Around 1920, photography became the focus of artists such as Christian Schad, Man Ray and László Moholy-Nagy. In search of new forms of expression, they began to experiment with a camera-less technique and to create abstract structures on paper in the photograms thus produced by means of the targeted influence of light. This new emphasis on and visualization of light as an independent means of design inspired numerous other artists to break away from the direct reproduction of nature in their photographs and to explore new possibilities. Alfred Ehrhardt, Marcel Duchamp, or Anton Stankowski create special views by means of atypical perspectives and delightful plays of light and shadow.
While Imi Knoebel or Antoni Mikołajczyk use artificial light sources, Monika Baumgartl captures nocturnal traces of light from the moon on paper, thereby giving time a visual form. In contrast, the spectacular flashes over Walter De Maria's "Lightning Field," dependent on chance, unfold their full splendor captured on paper.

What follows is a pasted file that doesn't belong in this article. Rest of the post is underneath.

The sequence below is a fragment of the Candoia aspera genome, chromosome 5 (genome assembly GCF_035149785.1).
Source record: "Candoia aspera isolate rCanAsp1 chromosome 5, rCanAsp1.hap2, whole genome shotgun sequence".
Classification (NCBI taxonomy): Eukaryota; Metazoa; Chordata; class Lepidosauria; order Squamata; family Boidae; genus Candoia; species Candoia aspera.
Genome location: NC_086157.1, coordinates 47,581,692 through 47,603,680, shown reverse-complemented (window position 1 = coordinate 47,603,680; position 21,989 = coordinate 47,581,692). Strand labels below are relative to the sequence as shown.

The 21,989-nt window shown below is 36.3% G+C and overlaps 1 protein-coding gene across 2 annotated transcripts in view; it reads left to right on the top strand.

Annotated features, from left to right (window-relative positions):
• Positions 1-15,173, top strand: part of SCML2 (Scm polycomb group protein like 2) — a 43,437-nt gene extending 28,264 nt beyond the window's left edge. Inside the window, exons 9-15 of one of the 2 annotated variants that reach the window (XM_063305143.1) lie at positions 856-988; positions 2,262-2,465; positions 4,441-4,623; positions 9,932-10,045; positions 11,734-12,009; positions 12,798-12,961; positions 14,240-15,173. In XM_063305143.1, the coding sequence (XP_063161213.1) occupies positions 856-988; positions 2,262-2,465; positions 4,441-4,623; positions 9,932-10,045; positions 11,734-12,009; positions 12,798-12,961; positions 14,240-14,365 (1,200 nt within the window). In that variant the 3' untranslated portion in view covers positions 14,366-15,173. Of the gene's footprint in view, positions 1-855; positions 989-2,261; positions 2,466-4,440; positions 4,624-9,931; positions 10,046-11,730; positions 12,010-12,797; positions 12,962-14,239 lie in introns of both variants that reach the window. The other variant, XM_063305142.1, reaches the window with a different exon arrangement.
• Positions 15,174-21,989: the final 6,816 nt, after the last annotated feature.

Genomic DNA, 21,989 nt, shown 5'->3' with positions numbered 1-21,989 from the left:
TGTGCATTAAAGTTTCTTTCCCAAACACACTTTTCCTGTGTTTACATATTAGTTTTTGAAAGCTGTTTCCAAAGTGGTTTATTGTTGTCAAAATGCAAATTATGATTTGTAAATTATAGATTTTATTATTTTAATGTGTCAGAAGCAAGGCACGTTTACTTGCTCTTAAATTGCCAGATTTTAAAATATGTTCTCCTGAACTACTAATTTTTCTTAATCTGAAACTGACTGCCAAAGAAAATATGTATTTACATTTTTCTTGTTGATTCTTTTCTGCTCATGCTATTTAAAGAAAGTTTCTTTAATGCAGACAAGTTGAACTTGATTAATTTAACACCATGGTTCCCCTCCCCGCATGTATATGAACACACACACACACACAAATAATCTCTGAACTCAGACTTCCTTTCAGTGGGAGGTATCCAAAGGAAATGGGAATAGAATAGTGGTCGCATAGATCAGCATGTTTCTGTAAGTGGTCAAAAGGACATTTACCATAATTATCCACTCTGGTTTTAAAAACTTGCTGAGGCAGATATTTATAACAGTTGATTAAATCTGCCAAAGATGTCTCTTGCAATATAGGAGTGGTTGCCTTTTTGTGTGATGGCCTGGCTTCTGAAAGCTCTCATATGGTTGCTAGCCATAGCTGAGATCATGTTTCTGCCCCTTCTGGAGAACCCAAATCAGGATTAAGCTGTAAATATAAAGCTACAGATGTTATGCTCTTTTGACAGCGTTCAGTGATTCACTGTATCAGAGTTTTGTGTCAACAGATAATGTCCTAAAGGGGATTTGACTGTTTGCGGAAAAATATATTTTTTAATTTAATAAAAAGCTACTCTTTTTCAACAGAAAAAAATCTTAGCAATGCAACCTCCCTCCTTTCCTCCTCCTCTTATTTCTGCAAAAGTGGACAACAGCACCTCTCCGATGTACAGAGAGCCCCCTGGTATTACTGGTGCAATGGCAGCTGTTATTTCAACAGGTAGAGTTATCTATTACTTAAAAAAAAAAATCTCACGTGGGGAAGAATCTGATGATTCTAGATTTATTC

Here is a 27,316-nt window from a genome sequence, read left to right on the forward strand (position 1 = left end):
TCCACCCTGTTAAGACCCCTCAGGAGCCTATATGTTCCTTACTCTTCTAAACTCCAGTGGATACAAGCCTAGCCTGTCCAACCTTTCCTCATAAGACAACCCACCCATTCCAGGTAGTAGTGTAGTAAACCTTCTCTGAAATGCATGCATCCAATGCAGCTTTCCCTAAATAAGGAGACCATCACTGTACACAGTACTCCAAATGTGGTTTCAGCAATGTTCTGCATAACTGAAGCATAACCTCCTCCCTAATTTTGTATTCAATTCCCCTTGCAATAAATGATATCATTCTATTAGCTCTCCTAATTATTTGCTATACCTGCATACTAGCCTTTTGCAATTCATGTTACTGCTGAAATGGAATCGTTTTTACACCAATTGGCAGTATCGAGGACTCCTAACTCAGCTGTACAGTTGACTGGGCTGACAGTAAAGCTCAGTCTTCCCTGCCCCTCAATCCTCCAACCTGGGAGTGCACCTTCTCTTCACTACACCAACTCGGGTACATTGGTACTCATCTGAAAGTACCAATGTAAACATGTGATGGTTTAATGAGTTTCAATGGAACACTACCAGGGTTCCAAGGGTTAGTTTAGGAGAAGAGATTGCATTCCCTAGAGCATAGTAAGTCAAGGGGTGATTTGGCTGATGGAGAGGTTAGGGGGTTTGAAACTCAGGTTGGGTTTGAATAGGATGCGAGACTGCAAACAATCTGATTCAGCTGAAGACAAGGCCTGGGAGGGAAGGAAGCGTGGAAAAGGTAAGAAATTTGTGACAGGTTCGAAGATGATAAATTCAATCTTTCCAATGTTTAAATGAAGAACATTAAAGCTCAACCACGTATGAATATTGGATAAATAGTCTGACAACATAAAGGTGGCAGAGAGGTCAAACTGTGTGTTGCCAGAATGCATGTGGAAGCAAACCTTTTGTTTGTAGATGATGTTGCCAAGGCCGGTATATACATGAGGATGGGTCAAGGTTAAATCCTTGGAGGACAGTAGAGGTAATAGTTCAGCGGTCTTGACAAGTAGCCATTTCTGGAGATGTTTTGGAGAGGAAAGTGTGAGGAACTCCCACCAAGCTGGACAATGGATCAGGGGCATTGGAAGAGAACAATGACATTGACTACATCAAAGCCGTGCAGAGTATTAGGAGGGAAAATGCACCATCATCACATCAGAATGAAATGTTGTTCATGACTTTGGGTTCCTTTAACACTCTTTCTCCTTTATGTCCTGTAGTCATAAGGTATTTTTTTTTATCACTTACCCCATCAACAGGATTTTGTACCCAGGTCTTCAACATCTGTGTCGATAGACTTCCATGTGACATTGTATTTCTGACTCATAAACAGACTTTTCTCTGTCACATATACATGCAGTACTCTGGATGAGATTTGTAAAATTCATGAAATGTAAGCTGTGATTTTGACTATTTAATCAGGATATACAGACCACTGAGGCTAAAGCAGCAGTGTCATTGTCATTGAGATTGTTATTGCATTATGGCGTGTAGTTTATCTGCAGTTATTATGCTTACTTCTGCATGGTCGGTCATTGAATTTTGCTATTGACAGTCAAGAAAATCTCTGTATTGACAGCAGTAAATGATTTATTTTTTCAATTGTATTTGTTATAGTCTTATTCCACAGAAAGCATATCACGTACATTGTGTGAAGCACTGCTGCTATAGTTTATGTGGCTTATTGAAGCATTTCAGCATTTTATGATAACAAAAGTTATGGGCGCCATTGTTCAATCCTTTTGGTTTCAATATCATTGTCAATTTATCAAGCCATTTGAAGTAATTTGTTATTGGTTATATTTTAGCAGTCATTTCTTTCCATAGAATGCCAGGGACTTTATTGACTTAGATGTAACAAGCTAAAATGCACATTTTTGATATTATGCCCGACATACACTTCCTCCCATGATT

The indispensable role of light for photography is illustrated at the end of the presentation by Ugo Mulas' staged contact print of unexposed negatives of a 35mm film. Thus the exhibition ends with 36 "lost opportunities" with which Mulas pays tribute to one of the inventors of photography: Nicéphore Niépce.
We cordially invite you to view other works on the theme of "light" - whether from the field of photography or from printmaking or drawings - in the Study Room of the Prints and Drawings Department. The study room is open to the public every Thursday between 3:00 and 8:00 pm.